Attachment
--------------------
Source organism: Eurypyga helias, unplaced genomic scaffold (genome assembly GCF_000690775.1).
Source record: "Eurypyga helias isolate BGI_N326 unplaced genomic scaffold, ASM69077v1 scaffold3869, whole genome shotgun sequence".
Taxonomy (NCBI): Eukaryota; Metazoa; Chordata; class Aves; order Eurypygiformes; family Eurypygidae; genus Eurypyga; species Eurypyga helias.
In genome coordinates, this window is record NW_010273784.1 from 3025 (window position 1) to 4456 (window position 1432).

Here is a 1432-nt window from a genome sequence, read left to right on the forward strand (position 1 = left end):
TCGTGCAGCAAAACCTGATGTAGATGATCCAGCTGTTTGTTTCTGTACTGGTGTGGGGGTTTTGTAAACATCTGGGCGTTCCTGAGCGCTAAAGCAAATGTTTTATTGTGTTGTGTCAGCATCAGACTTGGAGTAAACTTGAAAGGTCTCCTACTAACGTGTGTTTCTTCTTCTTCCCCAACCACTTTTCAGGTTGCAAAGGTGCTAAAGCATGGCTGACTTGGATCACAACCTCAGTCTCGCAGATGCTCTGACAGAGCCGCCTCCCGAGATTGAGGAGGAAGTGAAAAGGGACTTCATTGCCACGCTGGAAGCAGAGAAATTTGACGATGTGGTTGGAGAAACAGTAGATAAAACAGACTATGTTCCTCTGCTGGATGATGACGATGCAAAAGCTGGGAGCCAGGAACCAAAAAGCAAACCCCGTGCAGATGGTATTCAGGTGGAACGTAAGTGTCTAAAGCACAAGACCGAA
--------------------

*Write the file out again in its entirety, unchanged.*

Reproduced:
Source organism: Eurypyga helias, unplaced genomic scaffold (genome assembly GCF_000690775.1).
Source record: "Eurypyga helias isolate BGI_N326 unplaced genomic scaffold, ASM69077v1 scaffold3869, whole genome shotgun sequence".
Taxonomy (NCBI): Eukaryota; Metazoa; Chordata; class Aves; order Eurypygiformes; family Eurypygidae; genus Eurypyga; species Eurypyga helias.
In genome coordinates, this window is record NW_010273784.1 from 3025 (window position 1) to 4456 (window position 1432).

Here is a 1432-nt window from a genome sequence, read left to right on the forward strand (position 1 = left end):
TCGTGCAGCAAAACCTGATGTAGATGATCCAGCTGTTTGTTTCTGTACTGGTGTGGGGGTTTTGTAAACATCTGGGCGTTCCTGAGCGCTAAAGCAAATGTTTTATTGTGTTGTGTCAGCATCAGACTTGGAGTAAACTTGAAAGGTCTCCTACTAACGTGTGTTTCTTCTTCTTCCCCAACCACTTTTCAGGTTGCAAAGGTGCTAAAGCATGGCTGACTTGGATCACAACCTCAGTCTCGCAGATGCTCTGACAGAGCCGCCTCCCGAGATTGAGGAGGAAGTGAAAAGGGACTTCATTGCCACGCTGGAAGCAGAGAAATTTGACGATGTGGTTGGAGAAACAGTAGATAAAACAGACTATGTTCCTCTGCTGGATGATGACGATGCAAAAGCTGGGAGCCAGGAACCAAAAAGCAAACCCCGTGCAGATGGTATTCAGGTGGAACGTAAGTGTCTAAAGCACAAGACCGAA